Cape cowslip Lachenalia vanzyliae

👤 Non-toxic to humans
🐾 Non-toxic to pets
🌸 Blooming
🍪 Not edible
‍🌱 Hard-care
van Zyl opal flower


The Lachenalia vanzyliae, commonly known as Van Zyl's Lachenalia, is a visually striking plant known for its distinctive coloration and pattern. The plant typically produces a rosette of leaves that are a deep green hue, sometimes with spotted or mottled patterns of a lighter green, adding contrast and visual interest. As a bulbous plant, it forms its leaves from an underground bulb which stores energy, allowing the plant to survive dormant periods. When in bloom, Van Zyl's Lachenalia sprouts stalks that carry a series of flowers. These flowers are particularly notable for their vibrant colors ranging from purples and pinks to oranges and yellows, often with intricate markings that may include speckles, stripes, or other variations. The flowers are usually tubular or bell-shaped, arranged in a raceme, which means they form along the flowering stalk in a cluster. Each individual flower has a unique charm, adding to the overall allure of the plant. Overall, Van Zyl's Lachenalia is appreciated for its ornamental beauty and the splash of color it brings when flowering, making it a celebrated choice among plant enthusiasts who appreciate its aesthetic qualities.

Plant Info
Common Problems

About this plant

  • memoNames

    • Family


    • Synonyms

      Van Zyl's Lachenalia

    • Common names

      Lachenalia vanzyliae

  • skullToxicity

    • To humans

      There is limited specific information available regarding the toxicity of Lachenalia vanzyliae, commonly known as Lachenalia, to humans. However, it is known that some species within the Lachenalia genus contain compounds that can be toxic if ingested. If a person ingests parts of a Lachenalia plant, they might experience gastrointestinal symptoms such as nausea, vomiting, and diarrhea. As with any suspected plant poisoning, prompt medical attention is recommended.

    • To pets

      Lachenalia vanzyliae, commonly referred to as Lachenalia, may contain alkaloids or other toxic compounds that can be harmful to pets if ingested. While specific toxicity information about this particular species might be limited, ingestion could potentially lead to symptoms similar to those seen in humans, such as gastrointestinal upset, including vomiting and diarrhea. Pets might also exhibit signs of lethargy or drooling. If you suspect your pet has ingested any part of a Lachenalia plant, it is important to contact your veterinarian or an animal poison control center immediately.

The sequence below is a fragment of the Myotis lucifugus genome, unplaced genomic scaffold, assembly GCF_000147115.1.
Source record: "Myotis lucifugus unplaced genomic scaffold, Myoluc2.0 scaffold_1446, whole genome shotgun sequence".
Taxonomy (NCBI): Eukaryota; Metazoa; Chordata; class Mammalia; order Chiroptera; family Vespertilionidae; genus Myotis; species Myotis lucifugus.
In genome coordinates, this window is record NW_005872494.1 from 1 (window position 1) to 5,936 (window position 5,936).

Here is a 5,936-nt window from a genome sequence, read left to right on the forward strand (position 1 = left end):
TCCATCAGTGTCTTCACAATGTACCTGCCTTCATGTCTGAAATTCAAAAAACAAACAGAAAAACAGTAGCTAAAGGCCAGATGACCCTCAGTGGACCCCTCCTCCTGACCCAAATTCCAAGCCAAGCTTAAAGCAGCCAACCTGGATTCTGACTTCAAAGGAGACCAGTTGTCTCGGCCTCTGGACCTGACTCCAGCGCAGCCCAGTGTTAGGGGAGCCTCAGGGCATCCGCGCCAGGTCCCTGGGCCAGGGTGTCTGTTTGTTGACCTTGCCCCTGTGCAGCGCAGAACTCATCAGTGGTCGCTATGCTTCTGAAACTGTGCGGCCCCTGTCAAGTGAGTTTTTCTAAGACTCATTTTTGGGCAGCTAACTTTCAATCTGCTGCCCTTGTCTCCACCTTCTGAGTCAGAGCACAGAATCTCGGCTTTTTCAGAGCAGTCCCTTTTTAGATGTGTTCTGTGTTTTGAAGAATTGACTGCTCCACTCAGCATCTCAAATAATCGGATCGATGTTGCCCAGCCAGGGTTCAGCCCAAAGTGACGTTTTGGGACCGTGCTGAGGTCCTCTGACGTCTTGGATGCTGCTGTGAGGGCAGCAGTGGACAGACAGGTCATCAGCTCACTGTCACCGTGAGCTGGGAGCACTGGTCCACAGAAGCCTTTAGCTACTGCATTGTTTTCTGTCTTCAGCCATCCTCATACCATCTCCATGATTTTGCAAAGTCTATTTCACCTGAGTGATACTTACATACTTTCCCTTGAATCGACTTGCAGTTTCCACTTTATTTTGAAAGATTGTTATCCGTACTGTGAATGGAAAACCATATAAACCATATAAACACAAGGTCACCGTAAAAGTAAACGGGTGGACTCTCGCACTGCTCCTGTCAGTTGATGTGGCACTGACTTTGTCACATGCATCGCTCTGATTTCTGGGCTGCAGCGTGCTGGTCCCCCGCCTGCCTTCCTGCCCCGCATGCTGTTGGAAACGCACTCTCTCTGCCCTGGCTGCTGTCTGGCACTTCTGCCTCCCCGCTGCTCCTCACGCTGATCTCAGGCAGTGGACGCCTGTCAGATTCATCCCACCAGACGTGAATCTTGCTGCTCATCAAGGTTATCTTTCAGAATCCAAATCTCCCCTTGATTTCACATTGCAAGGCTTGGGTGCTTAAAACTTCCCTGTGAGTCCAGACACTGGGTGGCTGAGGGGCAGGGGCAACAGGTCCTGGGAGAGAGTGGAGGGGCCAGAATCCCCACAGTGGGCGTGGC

• infoCharacteristics

    • Life cycle


    • Foliage type


    • Color of leaves


    • Flower color


    • Height

      0.5 feet (15 cm)

    • Spread

      0.5 feet (15 cm)

    • Plant type


    • Hardiness zones


    • Native area

      South Africa


  • money-bagGeneral Benefits

    • Aesthetic Appeal: Lachenalia vanzyliae, also known as Cape cowslip, provides vibrant color and unique shapes to any garden or floral arrangement.
    • Ease of Care: Cape cowslip is known for being low-maintenance, requiring minimal watering and fertilization.
    • Drought Tolerance: This plant is adapted to survive in dry conditions, making it ideal for water-conscious gardeners or regions with water restrictions.
    • Seasonal Interest: Cape cowslip flowers during late winter to spring, offering a splash of color when most other plants are not in bloom.
    • Attracts Wildlife: The flowers of the Cape cowslip can attract pollinators such as bees and butterflies, enhancing biodiversity in the garden.